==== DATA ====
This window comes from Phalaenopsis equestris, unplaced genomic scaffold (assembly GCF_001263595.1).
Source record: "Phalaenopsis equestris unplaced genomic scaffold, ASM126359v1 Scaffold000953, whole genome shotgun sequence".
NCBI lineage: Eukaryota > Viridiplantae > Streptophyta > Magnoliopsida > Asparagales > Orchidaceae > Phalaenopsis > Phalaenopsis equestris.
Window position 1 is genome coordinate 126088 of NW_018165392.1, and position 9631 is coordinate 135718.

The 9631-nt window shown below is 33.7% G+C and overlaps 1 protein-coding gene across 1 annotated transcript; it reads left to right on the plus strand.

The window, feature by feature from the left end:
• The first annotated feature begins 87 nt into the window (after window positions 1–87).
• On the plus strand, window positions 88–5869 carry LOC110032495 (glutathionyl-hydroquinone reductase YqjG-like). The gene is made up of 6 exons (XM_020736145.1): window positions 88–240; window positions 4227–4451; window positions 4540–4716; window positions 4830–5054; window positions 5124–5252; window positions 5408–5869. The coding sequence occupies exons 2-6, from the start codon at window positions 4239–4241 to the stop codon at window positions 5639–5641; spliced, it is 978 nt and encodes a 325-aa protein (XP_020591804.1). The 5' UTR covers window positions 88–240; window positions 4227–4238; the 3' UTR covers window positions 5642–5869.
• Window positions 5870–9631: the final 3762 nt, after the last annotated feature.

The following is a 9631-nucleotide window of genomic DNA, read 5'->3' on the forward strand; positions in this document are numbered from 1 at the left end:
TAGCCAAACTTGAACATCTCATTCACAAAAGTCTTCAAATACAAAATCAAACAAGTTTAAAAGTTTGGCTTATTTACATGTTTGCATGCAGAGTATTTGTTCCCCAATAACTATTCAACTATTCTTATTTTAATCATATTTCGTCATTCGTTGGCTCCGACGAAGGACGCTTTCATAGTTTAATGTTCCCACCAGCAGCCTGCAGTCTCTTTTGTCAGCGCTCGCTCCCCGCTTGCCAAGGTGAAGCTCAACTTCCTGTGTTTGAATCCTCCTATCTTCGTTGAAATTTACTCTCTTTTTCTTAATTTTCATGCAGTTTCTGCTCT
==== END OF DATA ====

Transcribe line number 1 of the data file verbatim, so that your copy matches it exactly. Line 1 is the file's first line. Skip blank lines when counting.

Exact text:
This window comes from Phalaenopsis equestris, unplaced genomic scaffold (assembly GCF_001263595.1).